There is no better season for reading a book than winter. The cold chases you inside to the respite of a warm coffee, the licks of a freshly lit fire in the fireplace. In your hand? A new book you'll devour to keep your mind occupied. But in this winter fantasy, what book will you be reading? That's where we come in. We present you with a few of the books we've read or will be reading during these blistery winter months.
On Writing, Stephen King
November just came to a close, which means so did national “novel-writing month.” But if you’re behind schedule on your great American novel, you could always just say “Screw that arbitrary designation” and set to work now. Winter is the perfect time to stow away with your ego and a few legal pads. Actually, scratch the ego part. We’ve been reading Stephen King’s part memoir/part writing instructional tool On Writing, often heralded as one of the best books about the craft, and the thing that sticks out most is King’s total lack of pretension despite being one of the most commercially successful writers of all time (and don’t get it twisted, he can turn a pretty sentence too).
10:04, Ben Lerner
This book was described to us as a novel by a younger Philip Roth, and we feel that’s exactly right. Lerner engages similar philosophical themes and anxieties about how to live and relate to others, and the narrator is a male writer in his 30s, but the points of reference — like Back to the Future, the Challenger disaster and Occupy Wall Street — will be more familiar to today’s readers. Roughly set between hurricanes Irene and Sandy, 10:04 centers on an intellectual, introspective narrator’s efforts to navigate friendships and the possibility of fatherhood in New York City. As with anything, it’s not the story so much as how it’s written — and holy moly is the writing good. It’s academic without being overly challenging and has an awkward beauty. Lerner began his writing career as a poet and this is his second novel. We’ll be getting to his first, Leaving the Atocha Station, pronto.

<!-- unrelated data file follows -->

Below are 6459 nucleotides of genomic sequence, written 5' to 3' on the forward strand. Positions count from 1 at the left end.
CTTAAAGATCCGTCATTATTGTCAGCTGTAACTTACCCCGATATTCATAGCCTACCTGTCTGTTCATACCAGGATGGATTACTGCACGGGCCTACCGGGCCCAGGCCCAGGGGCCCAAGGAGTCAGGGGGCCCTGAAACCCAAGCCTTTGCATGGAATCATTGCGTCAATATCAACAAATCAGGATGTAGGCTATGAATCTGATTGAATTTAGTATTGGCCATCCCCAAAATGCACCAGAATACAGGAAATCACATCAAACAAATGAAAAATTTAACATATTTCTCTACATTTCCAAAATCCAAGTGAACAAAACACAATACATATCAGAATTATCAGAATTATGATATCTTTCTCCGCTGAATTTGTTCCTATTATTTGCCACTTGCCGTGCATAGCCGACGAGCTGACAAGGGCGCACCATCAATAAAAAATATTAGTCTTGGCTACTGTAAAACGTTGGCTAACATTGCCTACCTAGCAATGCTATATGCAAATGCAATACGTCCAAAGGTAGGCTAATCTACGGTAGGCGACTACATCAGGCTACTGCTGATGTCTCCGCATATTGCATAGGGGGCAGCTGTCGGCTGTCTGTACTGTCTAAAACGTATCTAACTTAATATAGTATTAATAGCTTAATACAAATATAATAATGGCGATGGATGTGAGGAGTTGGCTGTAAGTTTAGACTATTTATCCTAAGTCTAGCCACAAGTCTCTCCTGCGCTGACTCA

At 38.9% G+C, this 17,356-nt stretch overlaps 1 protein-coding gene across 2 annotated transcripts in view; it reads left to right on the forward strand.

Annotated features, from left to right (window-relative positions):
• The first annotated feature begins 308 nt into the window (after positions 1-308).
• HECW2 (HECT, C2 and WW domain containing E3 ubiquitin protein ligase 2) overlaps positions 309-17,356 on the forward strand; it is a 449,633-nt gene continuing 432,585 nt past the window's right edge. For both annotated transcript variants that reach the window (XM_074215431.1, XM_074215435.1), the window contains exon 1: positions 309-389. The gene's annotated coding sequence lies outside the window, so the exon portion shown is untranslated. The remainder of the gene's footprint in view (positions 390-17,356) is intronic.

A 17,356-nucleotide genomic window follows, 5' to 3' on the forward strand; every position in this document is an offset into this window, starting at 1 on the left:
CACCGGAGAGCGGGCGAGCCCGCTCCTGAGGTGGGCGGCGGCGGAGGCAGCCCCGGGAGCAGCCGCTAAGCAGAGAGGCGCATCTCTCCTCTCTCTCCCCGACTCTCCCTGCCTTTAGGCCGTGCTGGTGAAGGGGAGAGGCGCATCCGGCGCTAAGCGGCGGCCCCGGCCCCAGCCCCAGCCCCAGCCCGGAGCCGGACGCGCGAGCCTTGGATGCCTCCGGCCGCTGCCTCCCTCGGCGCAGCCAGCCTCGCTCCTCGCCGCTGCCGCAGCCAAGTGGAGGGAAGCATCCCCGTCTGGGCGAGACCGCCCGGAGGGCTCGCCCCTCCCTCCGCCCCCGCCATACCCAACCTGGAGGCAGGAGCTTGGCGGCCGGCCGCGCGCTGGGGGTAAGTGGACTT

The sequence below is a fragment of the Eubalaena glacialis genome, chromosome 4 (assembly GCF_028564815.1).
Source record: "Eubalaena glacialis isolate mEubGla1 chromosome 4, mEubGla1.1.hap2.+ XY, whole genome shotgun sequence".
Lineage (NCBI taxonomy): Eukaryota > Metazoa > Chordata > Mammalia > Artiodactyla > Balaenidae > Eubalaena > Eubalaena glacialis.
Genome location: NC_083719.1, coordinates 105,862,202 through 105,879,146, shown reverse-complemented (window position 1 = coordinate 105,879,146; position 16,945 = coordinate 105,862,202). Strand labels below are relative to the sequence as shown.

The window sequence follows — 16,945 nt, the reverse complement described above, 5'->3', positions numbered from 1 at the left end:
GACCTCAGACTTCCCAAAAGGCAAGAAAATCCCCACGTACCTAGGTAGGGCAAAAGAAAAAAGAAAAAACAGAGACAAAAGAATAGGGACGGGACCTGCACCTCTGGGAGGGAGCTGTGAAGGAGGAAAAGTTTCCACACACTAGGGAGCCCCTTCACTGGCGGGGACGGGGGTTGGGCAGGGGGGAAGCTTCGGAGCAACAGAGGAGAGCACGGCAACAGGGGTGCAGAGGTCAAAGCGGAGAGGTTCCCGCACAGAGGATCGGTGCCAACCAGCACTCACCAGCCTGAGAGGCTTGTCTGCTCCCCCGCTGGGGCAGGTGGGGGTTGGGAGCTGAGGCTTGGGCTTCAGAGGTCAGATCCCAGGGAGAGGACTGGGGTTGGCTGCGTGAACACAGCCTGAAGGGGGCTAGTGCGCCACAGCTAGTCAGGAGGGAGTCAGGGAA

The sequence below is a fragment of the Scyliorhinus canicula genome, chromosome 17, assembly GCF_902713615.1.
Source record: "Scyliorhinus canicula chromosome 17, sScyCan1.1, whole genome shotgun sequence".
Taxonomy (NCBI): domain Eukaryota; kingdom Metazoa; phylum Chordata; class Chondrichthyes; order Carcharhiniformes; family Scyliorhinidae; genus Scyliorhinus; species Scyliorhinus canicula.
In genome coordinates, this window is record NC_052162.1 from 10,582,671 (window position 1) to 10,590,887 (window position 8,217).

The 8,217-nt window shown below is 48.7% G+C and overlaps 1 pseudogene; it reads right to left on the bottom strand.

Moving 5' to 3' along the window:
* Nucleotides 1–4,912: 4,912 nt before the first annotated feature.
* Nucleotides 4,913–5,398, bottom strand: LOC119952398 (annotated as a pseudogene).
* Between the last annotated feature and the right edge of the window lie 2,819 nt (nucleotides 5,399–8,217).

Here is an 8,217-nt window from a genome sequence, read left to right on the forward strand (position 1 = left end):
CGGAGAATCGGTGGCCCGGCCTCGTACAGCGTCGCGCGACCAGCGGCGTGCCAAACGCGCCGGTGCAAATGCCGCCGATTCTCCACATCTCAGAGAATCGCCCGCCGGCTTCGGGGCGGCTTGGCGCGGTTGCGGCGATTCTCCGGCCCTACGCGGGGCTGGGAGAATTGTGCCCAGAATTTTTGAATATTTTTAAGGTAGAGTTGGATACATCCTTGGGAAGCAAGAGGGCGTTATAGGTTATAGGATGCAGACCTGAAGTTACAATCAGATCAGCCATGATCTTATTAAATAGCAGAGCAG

Target in the Night, Ricardo Piglia
If you haven’t been keeping up with Dallas publishing house Deep Vellum and the works-in-translation it has released so far, there’s no better time than now to play catch up. Publisher Will Evans is on fire and will open a cultural center and bookstore where he’ll sell his titles in Deep Ellum (where else?) at the beginning of next month. His latest release is Target in the Night by Ricardo Piglia, a detective novel set in Argentina which has been compared to a little known work called King Lear. No big deal. Piglia, who recently taught at Princeton for 15 years, is considered by many to be the greatest living Argentine writer, so it’s a huge feat that Deep Vellum is the house to bring this thriller, which has won pretty much every Spanish literature award, to readers of English. Let’s all celebrate Deep Vellum’s major accomplishments this year by turning Target in the Night’s pages.
David Copperfield, Charles Dickens
Dickens is good any time of year but he’s particularly fun right about now. Winter just has a way of making stories about sooty London streets, meat pies and parentlessness sing. Sure, you can go see A Christmas Carol at Dallas Theater Center or re-read A Tale of Two Cities, but give David Copperfield a whirl if you haven’t already. Bleak House is great too. Lest you feel intimidated by the antiquated writing style or hefty word count, remember: Dickens published his novels serially and they were meant to be pulp entertainment! His ability to conjure charming, vivid, idiosyncratic characters is unmatched — revisit him and you’ll see he’s still grade-A entertainment centuries later.